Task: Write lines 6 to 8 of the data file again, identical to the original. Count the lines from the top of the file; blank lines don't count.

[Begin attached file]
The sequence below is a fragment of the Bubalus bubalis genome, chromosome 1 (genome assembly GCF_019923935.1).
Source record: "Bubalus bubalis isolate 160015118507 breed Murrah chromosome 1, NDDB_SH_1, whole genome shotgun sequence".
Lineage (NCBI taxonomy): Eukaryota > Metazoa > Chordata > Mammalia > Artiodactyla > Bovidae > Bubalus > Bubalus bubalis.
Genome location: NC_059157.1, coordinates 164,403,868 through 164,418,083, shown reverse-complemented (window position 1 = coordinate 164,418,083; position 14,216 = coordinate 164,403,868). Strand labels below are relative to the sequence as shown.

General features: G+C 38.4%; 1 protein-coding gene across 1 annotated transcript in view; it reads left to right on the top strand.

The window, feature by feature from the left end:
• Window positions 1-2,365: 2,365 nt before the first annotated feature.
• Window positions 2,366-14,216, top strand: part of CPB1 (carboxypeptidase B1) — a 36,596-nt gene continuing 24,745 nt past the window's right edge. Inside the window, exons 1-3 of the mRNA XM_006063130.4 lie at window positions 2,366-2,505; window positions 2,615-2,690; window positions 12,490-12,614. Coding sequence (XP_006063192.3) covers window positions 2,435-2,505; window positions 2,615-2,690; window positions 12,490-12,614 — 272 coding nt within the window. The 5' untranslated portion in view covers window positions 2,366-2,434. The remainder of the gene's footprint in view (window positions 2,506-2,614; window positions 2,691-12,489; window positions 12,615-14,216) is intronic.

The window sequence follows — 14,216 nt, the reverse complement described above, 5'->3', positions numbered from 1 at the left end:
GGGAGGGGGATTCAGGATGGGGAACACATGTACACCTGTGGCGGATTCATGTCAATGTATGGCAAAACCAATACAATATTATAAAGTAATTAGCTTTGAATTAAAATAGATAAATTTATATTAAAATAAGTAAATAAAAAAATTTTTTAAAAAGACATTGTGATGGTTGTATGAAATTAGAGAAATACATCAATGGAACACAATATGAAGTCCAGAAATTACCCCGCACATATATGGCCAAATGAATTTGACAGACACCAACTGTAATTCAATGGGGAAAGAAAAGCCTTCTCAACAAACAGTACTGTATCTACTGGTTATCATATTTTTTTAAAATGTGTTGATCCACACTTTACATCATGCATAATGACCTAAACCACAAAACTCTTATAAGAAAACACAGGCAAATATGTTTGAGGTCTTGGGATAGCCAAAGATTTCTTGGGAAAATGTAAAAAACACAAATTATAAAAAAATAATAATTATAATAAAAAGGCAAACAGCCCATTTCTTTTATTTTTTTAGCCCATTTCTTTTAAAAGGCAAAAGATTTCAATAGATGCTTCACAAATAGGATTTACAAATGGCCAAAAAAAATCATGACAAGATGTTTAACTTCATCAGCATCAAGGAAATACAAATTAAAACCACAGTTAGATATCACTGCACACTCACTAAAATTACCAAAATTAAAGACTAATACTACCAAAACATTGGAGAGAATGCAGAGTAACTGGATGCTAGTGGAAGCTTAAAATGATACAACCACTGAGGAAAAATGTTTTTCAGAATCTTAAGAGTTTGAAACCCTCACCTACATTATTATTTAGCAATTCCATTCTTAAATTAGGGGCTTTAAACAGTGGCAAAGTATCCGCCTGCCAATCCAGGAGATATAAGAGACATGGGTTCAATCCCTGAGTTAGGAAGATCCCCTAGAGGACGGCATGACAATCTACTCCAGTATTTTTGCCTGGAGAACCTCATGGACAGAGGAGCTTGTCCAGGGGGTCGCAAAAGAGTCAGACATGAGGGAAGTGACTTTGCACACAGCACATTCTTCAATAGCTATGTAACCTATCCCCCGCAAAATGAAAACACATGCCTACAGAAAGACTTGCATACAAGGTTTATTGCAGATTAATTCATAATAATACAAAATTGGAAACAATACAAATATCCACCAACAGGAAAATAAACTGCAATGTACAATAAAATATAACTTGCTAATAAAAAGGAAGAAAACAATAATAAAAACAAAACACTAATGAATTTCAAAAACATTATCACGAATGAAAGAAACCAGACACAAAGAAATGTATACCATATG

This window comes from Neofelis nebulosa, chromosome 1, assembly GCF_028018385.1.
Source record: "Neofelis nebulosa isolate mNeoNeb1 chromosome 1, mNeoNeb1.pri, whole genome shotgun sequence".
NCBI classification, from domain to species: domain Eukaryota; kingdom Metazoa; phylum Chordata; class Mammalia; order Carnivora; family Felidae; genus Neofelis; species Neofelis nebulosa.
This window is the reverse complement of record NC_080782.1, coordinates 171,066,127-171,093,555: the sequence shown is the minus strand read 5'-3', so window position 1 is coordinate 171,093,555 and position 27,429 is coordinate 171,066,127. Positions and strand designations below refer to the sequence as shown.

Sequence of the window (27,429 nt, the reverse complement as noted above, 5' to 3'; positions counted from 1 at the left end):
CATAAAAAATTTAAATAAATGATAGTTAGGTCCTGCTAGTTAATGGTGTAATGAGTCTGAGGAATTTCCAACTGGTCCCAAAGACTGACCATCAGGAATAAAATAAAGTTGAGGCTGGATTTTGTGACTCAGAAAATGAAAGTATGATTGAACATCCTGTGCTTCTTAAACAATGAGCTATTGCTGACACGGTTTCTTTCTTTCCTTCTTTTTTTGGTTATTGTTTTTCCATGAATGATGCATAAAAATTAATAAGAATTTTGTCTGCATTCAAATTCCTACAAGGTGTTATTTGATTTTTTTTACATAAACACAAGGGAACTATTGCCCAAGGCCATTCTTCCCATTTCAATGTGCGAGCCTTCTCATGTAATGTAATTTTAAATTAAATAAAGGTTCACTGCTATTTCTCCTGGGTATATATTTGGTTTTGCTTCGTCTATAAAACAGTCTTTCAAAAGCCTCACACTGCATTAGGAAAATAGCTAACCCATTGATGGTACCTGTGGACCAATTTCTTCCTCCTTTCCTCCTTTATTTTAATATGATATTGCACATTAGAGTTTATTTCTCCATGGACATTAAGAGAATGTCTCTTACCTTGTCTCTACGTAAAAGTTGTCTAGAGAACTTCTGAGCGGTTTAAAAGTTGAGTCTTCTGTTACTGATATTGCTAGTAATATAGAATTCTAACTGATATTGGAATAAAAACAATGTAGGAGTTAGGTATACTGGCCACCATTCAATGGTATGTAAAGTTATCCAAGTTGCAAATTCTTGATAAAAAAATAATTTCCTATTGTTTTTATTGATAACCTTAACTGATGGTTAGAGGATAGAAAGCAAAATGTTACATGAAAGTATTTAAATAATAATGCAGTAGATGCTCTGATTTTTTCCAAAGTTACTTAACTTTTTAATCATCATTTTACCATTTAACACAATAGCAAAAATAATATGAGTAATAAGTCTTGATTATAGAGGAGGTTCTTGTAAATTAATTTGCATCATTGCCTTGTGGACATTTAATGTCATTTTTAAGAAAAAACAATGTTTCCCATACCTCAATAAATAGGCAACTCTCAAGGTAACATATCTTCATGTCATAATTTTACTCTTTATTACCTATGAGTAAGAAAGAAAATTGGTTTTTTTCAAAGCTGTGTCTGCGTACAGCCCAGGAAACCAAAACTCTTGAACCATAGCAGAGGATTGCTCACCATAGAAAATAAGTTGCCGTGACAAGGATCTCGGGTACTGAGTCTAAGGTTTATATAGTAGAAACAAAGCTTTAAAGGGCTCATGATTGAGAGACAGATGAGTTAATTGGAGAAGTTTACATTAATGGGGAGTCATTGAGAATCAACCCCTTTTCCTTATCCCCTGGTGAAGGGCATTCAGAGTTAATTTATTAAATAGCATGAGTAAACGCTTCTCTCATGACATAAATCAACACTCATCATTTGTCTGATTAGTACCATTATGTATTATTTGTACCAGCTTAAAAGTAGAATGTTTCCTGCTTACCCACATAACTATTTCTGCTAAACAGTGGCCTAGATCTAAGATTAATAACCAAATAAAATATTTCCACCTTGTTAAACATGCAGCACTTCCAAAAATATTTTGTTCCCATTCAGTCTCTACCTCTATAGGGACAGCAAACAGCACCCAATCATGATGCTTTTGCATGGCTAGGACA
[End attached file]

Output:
The window, feature by feature from the left end:
• Window positions 1-2,365: 2,365 nt before the first annotated feature.
• Window positions 2,366-14,216, top strand: part of CPB1 (carboxypeptidase B1) — a 36,596-nt gene continuing 24,745 nt past the window's right edge. Inside the window, exons 1-3 of the mRNA XM_006063130.4 lie at window positions 2,366-2,505; window positions 2,615-2,690; window positions 12,490-12,614. Coding sequence (XP_006063192.3) covers window positions 2,435-2,505; window positions 2,615-2,690; window positions 12,490-12,614 — 272 coding nt within the window. The 5' untranslated portion in view covers window positions 2,366-2,434. The remainder of the gene's footprint in view (window positions 2,506-2,614; window positions 2,691-12,489; window positions 12,615-14,216) is intronic.